Park, M.A.  Introducing Anthropology: An Integrated Approach. 4th ed.  New York:  McGraw-Hill, 2008.

Plutarch. The Ancient Customs of the Spartans. In Moralia, vol. III, translated by Frank Cole Babbit, 423-449. Cambridge: Harvard University Press, 1931.

Pomeroy, Sarah B. Spartan Women. Oxford: Oxford University Press, 2002.

Vaughn, Pamela. “The Identification and Retrieval of the Hoplite Battle-Dead.” In Hoplites: The Classical Battle Experience, edited by Victor Davis Hanson, 38-62. London: Routledge, 1993.

Footnotes

  1. M. A. Park, Introducing Anthropology: An Integrated Approach, 4th ed. (New York:  McGraw-Hill, 2008), 154. []
  2. Lewis Mumford, The City in History: Its Origins, Its Transformations, and Its Prospects (San Diego: Harcourt, 1989), 6-7. []
  3. Mumford 1989, 7 []
  4. Plutarch, The Ancient Customs of the Spartans, 18. This translation comes from the Frank Cole Babbit translation (Cambridge: Harvard University Press, 1931). []
  5. Paul Cartledge, Sparta and Lakonia: A Regional History 1300 to 362 BC, 2nd ed (London: Routledge, 2002), 158. []
  6. Plutarch, Instituta Laconica, 18. []
  7. Paul Cartledge, Thermopylae: The Battle that changed the World (New York: Vintage Books, 2007), 81. []
  8. Pamela Vaughn “The Identification and Retrieval of the Hoplite Battle-Dead” in Hoplites: The Classical Battle Experience, edited by Victor Davis Hanson (London: Routledge, 1993), 42. []
  9. Cartledge 2007, 81. []
  10. Quoted in Cartledge 2007, 160. []
  11. Herodotus, The Histories, 7.224.1. This translation comes from the Andrea L. Purvis translation (New York: Anchor Books, 2007). []
  12. Cartledge 2007, 159 []
  13. Sarah B. Pomeroy, Spartan Women (Oxford: Oxford University Press, 2002), 52, 68. []
  14. Cartledge 2007, 81-82 []

{ 6 comments… read them below or add one }

1 Phil April 11, 2011 at 11:50 PM

Do you know if the honor given to mothers who died in labor was for all mothers who died in labor, or only those who died but the child lived? Was it only then for mothers of male children since Cartledge theorizes the honor was do to them producing more warriors?

Interesting article.

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2 Scott Manning April 12, 2011 at 12:52 AM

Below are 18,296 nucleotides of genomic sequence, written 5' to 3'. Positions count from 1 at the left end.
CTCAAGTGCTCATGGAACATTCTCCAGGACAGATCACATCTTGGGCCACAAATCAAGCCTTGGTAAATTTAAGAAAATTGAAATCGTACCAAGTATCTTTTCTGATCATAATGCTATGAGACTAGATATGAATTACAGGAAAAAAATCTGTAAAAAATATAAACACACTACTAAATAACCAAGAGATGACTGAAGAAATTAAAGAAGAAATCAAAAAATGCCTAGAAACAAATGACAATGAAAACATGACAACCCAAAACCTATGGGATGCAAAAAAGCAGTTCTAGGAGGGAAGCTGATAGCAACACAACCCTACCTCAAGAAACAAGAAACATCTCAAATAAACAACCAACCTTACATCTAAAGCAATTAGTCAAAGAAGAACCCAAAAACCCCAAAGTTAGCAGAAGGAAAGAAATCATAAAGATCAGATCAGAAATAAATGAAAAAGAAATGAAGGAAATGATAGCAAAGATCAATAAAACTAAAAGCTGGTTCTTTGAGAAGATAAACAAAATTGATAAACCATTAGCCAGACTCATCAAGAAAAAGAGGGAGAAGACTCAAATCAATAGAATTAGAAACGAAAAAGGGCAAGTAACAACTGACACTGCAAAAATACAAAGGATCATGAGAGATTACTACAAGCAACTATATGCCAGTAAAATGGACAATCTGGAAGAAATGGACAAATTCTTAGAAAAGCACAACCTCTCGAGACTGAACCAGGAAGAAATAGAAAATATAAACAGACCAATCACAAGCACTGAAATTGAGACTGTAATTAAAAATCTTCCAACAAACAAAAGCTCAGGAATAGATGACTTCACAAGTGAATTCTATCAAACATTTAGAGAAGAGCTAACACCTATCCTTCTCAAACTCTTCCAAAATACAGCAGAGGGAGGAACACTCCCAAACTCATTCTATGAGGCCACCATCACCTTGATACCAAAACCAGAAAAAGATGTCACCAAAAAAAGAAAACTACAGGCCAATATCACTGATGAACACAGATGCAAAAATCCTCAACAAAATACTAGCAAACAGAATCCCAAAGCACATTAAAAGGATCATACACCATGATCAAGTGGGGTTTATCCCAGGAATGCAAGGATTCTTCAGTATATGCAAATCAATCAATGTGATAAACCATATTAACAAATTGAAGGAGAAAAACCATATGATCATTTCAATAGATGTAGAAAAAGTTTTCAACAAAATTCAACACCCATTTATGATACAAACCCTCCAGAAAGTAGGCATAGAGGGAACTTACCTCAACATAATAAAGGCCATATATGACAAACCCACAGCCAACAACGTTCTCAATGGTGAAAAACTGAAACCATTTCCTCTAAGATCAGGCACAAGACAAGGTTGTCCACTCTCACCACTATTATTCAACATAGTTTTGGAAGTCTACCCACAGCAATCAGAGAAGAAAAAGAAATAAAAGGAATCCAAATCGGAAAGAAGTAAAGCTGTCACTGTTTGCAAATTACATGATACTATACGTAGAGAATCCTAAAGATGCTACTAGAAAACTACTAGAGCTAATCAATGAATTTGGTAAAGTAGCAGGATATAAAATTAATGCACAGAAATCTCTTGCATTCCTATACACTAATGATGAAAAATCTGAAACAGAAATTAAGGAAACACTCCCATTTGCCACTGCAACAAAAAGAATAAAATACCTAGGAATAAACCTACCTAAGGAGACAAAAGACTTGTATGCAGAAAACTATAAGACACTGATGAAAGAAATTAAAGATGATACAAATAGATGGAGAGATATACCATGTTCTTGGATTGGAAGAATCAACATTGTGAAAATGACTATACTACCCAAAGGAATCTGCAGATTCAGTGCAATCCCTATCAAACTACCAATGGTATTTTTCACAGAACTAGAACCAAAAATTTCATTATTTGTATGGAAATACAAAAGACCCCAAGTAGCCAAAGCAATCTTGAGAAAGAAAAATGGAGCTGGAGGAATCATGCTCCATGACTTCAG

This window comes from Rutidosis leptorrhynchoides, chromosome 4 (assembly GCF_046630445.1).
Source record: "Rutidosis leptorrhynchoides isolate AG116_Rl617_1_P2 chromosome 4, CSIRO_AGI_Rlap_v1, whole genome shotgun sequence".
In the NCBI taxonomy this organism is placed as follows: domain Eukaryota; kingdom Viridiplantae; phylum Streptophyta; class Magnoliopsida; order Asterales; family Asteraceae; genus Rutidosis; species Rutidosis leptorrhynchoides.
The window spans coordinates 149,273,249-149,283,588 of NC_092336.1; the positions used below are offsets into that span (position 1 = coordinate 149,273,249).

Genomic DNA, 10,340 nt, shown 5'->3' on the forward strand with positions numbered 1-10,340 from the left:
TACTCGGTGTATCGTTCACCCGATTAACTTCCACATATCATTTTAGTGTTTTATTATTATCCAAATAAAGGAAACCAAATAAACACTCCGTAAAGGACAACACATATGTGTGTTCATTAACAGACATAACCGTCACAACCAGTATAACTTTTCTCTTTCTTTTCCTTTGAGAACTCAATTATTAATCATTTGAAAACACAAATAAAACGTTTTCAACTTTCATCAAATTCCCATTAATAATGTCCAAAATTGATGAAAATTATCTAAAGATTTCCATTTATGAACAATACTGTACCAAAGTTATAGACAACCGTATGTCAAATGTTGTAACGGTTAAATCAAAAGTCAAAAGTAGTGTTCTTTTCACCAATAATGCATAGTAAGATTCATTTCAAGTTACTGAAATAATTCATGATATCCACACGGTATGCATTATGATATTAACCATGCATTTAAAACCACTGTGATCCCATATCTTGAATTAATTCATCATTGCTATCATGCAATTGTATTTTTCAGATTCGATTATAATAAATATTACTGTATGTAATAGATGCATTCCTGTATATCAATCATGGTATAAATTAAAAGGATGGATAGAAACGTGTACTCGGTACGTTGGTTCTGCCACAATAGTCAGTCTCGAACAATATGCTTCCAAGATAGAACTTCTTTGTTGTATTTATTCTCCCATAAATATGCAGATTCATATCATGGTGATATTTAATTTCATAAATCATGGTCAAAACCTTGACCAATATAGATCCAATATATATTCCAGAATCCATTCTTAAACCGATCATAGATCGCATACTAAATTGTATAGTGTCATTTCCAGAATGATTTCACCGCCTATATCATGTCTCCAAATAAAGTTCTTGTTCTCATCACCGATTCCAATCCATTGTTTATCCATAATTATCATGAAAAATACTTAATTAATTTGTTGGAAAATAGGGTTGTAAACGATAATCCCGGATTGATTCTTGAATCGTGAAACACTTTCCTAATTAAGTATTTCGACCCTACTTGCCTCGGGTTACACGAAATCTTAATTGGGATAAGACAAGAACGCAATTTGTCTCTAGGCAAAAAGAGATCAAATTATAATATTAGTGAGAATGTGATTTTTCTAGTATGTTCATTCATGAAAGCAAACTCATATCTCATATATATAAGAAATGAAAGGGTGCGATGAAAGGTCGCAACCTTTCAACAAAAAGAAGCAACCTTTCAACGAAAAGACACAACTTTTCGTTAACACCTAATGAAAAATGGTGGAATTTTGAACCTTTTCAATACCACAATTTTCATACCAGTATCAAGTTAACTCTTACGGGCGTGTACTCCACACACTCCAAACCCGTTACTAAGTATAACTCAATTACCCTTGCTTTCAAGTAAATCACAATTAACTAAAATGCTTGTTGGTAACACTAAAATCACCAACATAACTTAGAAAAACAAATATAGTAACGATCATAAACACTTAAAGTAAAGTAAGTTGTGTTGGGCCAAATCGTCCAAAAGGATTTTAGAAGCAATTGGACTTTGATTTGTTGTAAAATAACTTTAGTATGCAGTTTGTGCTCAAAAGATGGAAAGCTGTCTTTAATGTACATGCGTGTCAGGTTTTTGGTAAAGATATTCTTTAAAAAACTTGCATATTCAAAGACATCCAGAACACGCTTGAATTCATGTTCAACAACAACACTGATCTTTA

Phil, there is no indication by the ancient historians whether they restricted the honor to only mothers whose babies lived. However, my hunch is that the mother received the honor either way. Consider that the Spartans gave headstones and monuments to those that died at Thermopylae, a defeat. If a mother and her baby both died in childbirth, then the mother died at least fighting.

As for the mothers of male versus female babies, again there is no indication either way. However, modern historians tend agree that Sparta viewed both males and females as warriors. Both went through similar training, even though the men fought the battles. So in a sense, these mothers gave birth to warriors either way. In addition, if they had a girl, then that girl would grow up to give birth to more warriors.

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3 Phil April 12, 2011 at 12:56 AM

That makes sense. Interesting. Thanks.

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4 Patrick Swan May 1, 2013 at 12:50 AM

That statue you feature was funded with Marshall Plan Recovery dollars and presented to King Paul of Greece in the late 1940s. It stands across the highway from a plaque laid with the famous Greek Inscription: Go tell the Spartans, passerby, That here, obedient to their laws, we lie.

I was with a tour group and Historian Victor Davis Hanson squatted next to it and translated it after first reading it in Greek. The Hot Gates are not quite next to the sea anymore after 2,500 years and the road dividing the plaque from the statue is treacherous to cross on foot because it is a busy thoroughfare in the region. It is a little hard to imagine the fight there. Nevertheless, the experience is exhilerating to stand there knowing the history and then traveling back to Athens over winding mountain stretches that inadvertently hammer home how key was the Spartans’ stand at Thermopylae. (And don’t forget that they had some allies with them).

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5 Scott Manning May 1, 2013 at 8:54 AM

Patrick, thank you for the great story. It would be tough to find a better tour guide for Greek battlefields. How did you score that opportunity? I’m sure you have photos of the experience. Are any of them available online?

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6 Brooke July 17, 2013 at 5:55 AM

I was wondering if you knew of any specific excavations that led to the discovery of Spartan remains (skeletons and tombstones)?